The most recent inmate death happened early Friday, when authorities said Denorris Howell, 36, injured his neck during a fight with his cellmate at Parchman.
“Things are kind of surreal at this point,” Sunflower County Coroner Heather Burton told the Clarion Ledger in Jackson, Miss. “Every time the phone rings at this point, it’s another one.”
Officials promised to prosecute aggressors “to the full extent of the law” and said movement at three state prisons, three privately managed prisons and 15 regional prisons is limited to emergencies. Parchman’s inmates have been transferred to more-secure housing units at the facility in an attempt to quell the outburst, authorities said.
During an emergency count at about 1:45 a.m. Saturday, officials said Parchman staff noticed that two inmates were missing: David May, 42, and Dillion Williams, 27. May is serving a life sentence for two aggravated assault convictions, and Williams is serving 40 years for residential burglary and aggravated assault.
Police said they captured May early on Sunday and recovered the black 2011 GMC pickup that he used to escape. Williams was still at large.
The chaos comes the same week a federal judge ruled that previously bad conditions at East Mississippi Correctional Facility had been fixed and that the privately run facility had resolved any constitutional violations that may have existed. The American Civil Liberties Union and the Southern Poverty Law Center brought a lawsuit in 2013 alleging that prisoners lived in “barbaric” conditions, where illnesses went untreated, rats climbed over beds and guards used excessive force, among other issues.
Mississippi has one of the highest incarceration rates in the country, and the prison system has struggled with a lack of funding, declining numbers of guards and accusations of abuse. An investigation by ProPublica and the Mississippi Center for Investigative Reporting found that a 2014 prison reform law had failed to significantly improve the system.
“Unfortunately, this is another chapter in what is a history of mismanagement and neglect that have infected the Mississippi prison system for decades,” said Eric Balaban, senior staff counsel at the ACLU’s National Prison Project.
Gov. Phil Bryant (R) said that he was in contact with corrections officials about the latest disturbances across the state and that gang violence would not be tolerated in the prisons. Gov.-elect Tate Reeves (R) wrote on Twitter: “There is much work to be done in our correctional system.”
The spate of violence began when Terrandance Dobbins, 40, was killed Dec. 29 at South Mississippi Correctional Institution, the Clarion Ledger reported.
According to Burton, Walter Gates, 25, and Roosevelt Holliman, 32, were fatally stabbed during gang-related riots at Parchman on Tuesday and Thursday, respectively. And Gregory Emary, 26, was killed Thursday at the Chickasaw County Regional Correctional Facility, according to the Clarion Ledger.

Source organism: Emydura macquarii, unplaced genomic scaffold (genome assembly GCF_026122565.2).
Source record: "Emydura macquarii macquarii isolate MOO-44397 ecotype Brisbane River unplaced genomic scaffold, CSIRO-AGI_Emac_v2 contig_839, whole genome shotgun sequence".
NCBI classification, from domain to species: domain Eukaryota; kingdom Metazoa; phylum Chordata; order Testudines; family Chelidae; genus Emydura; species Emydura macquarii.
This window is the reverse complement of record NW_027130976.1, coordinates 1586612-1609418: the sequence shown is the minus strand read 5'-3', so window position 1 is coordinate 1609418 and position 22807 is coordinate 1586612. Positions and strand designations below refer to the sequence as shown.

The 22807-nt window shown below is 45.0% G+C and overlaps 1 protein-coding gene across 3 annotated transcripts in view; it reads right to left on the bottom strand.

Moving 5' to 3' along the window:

Authorities have not specified how Dobbins and Emary were killed. They declined to identify the gangs involved in the conflict, but the Associated Press reported that the ongoing confrontation was between the Vice Lords and the Black Gangster Disciples.
“These are trying times for the Mississippi Department of Corrections,” MDOC Commissioner Pelicia Hall said in a statement. “It is never a good feeling for a commissioner to receive a call that a life has been lost, especially over senseless acts of violence.”
Dobbins’s sister, Candice Dobbins, told the AP that her brother felt unsafe at South Mississippi Correctional Institution and that she had been trying to get him transferred. Dobbins was serving a life sentence for a murder in Adams County and eight additional years for aggravated assault in Sunflower County, the Clarion Ledger reported, citing corrections officials.
Dobbins hoped to open a barber shop if he was ever released and told his young relatives to stay out of trouble so they would not get locked up, Candice Dobbins told the Clarion Ledger.
“Really the prisoners run the facilities,” she told the AP. “I know guards have to talk with inmates to keep control of other inmates.”
Corrections officials said Howell’s death and a “minor fire” at Parchman appeared to be unrelated to the main disturbances. Kaye Sullivan, an office administrator for Burton, said in an email that a chaotic environment, poor lighting and significant amounts of spilled blood made investigating the deaths at Parchman “extremely difficult.”
At full capacity, Parchman houses 3,560 male inmates, including some on death row. Inmates make textiles and metals as part of the prison’s work program.
Several lawsuits have alleged that conditions at Parchman are inhumane. Prisoners told PBS NewsHour that the roofs leak, windows are broken and inmates can easily access contraband, including drugs. Grace Fisher, communications director for the Mississippi Department of Corrections, disputed that characterization to PBS.
On Tuesday, Hall announced that she will be leaving the Mississippi Department of Corrections in mid-January to accept a position in the private sector. She did not release details about her new job.
Fifty inmates died in Mississippi prisons in 2014, the most recent year for which data is available. Sixteen inmates died in August 2018 alone. Corrections officials attributed most of those deaths to natural causes or illnesses, including cancer and heart disease.